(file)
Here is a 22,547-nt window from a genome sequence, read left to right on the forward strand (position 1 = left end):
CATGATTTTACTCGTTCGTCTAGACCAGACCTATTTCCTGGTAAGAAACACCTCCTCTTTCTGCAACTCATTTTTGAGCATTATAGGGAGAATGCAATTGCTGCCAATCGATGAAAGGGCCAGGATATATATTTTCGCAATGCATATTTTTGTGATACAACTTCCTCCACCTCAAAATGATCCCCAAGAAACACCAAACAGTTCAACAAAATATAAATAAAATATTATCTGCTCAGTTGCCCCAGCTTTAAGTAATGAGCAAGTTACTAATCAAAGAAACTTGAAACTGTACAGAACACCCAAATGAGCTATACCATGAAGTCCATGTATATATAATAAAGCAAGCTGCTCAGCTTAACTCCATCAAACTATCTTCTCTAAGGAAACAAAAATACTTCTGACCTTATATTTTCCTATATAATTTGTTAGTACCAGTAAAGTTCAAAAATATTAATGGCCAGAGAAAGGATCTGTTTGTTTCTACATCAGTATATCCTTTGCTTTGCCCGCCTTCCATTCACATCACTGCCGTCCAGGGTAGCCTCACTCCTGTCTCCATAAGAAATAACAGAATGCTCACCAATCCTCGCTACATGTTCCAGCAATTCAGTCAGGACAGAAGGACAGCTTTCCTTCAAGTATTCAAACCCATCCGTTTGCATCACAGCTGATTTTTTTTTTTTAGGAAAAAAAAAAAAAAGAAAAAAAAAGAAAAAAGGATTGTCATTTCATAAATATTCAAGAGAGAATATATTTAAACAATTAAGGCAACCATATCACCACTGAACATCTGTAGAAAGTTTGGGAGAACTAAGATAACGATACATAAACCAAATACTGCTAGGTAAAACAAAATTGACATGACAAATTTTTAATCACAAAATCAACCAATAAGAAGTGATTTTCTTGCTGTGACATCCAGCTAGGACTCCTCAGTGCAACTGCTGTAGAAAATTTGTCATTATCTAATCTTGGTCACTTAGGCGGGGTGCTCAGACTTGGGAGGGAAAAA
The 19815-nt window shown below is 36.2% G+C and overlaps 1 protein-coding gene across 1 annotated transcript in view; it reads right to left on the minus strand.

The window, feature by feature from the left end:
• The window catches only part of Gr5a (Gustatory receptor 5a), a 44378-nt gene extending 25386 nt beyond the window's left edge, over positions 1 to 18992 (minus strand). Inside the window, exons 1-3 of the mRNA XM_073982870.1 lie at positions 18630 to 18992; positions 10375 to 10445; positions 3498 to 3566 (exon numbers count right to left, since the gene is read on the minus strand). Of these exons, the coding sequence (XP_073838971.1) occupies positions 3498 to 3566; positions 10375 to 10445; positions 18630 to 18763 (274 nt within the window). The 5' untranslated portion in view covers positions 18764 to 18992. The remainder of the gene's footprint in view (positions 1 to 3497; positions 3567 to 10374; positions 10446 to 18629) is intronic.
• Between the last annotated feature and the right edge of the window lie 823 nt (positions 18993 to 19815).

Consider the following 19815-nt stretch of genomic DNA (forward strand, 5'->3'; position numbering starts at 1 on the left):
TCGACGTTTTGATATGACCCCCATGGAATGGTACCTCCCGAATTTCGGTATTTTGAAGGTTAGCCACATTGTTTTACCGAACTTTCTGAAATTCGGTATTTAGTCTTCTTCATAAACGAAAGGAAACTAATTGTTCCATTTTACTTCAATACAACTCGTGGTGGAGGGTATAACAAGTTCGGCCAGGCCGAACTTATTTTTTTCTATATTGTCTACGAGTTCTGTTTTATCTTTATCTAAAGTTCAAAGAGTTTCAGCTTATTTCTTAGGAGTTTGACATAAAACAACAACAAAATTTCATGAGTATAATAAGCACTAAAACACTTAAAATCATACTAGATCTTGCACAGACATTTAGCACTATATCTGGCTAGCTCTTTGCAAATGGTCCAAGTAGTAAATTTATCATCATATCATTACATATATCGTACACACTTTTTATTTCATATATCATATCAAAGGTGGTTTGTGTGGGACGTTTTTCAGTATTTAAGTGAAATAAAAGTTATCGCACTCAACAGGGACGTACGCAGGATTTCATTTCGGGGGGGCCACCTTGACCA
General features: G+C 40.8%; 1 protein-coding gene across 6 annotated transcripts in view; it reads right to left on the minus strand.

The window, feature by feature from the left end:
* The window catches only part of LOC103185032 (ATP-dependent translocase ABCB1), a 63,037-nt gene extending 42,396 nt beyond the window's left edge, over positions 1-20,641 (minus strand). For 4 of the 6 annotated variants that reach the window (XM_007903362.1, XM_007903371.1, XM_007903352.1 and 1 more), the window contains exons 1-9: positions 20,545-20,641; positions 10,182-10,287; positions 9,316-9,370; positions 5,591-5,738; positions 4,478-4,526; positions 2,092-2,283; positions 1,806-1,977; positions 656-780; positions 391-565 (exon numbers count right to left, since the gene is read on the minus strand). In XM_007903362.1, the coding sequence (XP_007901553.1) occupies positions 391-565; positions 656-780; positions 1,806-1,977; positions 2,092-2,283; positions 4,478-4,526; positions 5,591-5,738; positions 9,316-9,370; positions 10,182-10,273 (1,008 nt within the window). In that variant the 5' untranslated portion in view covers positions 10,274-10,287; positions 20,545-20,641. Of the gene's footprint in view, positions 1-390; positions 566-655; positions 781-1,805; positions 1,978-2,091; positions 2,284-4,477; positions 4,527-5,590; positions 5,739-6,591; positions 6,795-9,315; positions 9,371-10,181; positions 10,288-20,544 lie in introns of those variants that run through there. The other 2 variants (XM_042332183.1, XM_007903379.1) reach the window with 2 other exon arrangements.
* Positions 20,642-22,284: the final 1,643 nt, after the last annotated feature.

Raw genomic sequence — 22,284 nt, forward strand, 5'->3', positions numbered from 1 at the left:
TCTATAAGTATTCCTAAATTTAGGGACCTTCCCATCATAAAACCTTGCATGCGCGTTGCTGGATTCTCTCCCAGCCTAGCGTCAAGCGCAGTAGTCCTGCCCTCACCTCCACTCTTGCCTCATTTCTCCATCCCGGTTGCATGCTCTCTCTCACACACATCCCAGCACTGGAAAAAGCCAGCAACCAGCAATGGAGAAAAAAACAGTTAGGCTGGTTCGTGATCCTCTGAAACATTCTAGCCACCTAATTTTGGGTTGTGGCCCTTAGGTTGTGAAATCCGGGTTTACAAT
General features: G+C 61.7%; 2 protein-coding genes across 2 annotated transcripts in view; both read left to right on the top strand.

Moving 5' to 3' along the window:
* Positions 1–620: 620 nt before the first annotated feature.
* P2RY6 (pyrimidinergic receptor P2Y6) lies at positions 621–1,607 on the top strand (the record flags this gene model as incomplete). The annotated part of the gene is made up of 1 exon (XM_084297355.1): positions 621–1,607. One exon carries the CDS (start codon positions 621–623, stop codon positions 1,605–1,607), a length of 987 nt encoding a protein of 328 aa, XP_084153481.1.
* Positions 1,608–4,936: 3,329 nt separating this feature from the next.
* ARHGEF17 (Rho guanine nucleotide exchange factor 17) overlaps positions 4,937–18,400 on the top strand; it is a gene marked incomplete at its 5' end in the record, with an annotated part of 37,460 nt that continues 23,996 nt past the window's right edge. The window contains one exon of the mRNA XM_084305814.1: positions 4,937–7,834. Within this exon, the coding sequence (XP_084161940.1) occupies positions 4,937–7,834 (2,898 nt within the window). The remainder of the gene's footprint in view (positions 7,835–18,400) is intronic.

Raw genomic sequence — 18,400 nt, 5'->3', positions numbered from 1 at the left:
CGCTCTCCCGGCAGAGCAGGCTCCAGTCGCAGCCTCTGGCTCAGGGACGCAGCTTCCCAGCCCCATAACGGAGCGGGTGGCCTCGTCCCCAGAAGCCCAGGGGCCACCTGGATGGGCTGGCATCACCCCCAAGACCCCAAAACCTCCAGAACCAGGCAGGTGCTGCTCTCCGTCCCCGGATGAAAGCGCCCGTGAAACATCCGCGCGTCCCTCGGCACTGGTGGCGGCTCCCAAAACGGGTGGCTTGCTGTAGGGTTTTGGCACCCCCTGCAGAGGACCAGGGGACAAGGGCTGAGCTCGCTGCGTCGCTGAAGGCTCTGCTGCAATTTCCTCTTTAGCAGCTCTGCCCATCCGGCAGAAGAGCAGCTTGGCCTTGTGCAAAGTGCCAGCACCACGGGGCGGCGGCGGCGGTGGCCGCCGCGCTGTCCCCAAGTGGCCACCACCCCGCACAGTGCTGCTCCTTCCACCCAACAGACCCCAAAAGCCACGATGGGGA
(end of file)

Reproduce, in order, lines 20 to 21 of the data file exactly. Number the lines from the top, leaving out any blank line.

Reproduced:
* ARHGEF17 (Rho guanine nucleotide exchange factor 17) overlaps positions 4,937–18,400 on the top strand; it is a gene marked incomplete at its 5' end in the record, with an annotated part of 37,460 nt that continues 23,996 nt past the window's right edge. The window contains one exon of the mRNA XM_084305814.1: positions 4,937–7,834. Within this exon, the coding sequence (XP_084161940.1) occupies positions 4,937–7,834 (2,898 nt within the window). The remainder of the gene's footprint in view (positions 7,835–18,400) is intronic.

Raw genomic sequence — 18,400 nt, 5'->3', positions numbered from 1 at the left: